Hulu was born on the desktop computer, and existed there for some time before it began appearing on portable and set-top devices. Part of that was Hulu’s ties to the Flash framework for DRM and other content-provider requirements.
But 2013 marks a watershed moment for the service as it says roughly 50% of its now 5 million Hulu Plus subscribers are streaming exclusively on devices. That’s not some on the desktop computer and some on tablets, it’s all on devices like phones, iPads and set-top boxes like Roku and Apple TV.
And more than half of all consumption on the service is done in the living room — a statistic that will warm the cockles of any cord-cutting enthusiast’s cold heart.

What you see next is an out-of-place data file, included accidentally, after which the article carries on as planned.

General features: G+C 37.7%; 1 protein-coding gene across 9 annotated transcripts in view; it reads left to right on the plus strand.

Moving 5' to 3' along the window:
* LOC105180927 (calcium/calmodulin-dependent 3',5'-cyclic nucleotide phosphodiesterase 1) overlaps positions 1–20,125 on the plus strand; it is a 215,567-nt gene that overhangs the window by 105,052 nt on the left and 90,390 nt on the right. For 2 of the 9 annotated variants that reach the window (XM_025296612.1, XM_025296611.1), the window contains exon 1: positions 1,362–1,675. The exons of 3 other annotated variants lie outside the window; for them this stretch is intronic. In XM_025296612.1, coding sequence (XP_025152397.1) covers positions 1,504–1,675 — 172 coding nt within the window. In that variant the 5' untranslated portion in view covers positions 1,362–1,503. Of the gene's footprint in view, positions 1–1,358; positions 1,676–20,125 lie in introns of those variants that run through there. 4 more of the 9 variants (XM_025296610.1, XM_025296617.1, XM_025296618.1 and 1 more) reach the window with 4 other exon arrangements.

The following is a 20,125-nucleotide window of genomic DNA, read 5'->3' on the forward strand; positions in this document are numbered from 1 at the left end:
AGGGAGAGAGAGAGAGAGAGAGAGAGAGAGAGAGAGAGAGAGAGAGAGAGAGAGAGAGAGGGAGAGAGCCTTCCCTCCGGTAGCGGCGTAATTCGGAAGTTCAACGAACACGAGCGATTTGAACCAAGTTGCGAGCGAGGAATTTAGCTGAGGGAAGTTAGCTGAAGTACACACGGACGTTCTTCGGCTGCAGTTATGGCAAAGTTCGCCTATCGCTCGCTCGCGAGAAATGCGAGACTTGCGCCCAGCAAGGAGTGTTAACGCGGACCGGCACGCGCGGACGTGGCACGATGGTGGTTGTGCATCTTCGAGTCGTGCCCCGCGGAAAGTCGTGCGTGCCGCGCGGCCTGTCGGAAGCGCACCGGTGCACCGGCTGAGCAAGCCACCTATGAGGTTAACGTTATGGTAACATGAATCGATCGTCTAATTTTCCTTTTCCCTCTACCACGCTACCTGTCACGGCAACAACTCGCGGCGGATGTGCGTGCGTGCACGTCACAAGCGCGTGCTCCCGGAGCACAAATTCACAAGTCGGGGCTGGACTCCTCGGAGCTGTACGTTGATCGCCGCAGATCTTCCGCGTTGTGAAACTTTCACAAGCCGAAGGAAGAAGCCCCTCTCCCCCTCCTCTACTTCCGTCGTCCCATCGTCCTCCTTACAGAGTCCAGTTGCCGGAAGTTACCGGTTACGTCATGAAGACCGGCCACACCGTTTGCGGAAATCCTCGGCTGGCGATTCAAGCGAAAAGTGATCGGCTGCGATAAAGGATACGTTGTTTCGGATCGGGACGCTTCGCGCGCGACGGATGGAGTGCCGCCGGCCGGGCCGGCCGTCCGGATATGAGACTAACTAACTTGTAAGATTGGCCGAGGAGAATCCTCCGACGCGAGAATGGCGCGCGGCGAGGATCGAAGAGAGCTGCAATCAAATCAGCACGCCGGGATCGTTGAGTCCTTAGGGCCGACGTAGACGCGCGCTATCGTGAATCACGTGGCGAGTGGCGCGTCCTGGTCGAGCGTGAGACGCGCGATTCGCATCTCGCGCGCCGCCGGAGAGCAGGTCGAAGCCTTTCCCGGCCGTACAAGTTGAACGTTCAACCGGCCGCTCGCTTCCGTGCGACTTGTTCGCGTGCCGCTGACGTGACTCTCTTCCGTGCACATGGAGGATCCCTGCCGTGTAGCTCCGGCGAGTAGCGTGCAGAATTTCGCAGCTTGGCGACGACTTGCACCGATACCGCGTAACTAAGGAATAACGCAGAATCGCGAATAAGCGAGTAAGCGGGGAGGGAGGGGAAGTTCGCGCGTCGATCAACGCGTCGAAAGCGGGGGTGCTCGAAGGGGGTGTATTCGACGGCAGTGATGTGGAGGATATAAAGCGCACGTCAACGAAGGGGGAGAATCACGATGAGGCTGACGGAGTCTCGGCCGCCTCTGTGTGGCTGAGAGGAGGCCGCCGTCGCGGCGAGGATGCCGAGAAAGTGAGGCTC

Hulu CEO Mike Hopkins also notes today that Hulu will reach $1B in revenue in 2013, up from $695M in 2012.
There are some other stats about growth in ads and content that you can read in the post but the devices statistics were most interesting to me. There are dozens of startups and companies who are trying to crack the ‘second screen’ experience in one manner or another. Turning tablets into companions to TV programs or services like Twitter into back-channel conversations on live events has become the genesis of a thousand product launches.
But — at least according to Hulu’s statistics — the second screen may have actually turned into the first screen when no one was looking. The shift is an important one for anyone looking to capitalize on user viewing habits on portables.
However, as Hulu’s viewers shift from the PC to ‘devices’, portables are not getting an equal share of the viewing. Remember, Hulu says that ‘half of consumption is done in the living room’.
Hulu is solidly in cahoots with the providers of its content — it offers shows after they air on TV. But that may not matter as much any more as users are trending towards bingeing on shows, rather than catching each one as they air. The living room stat will be one to watch in 2014.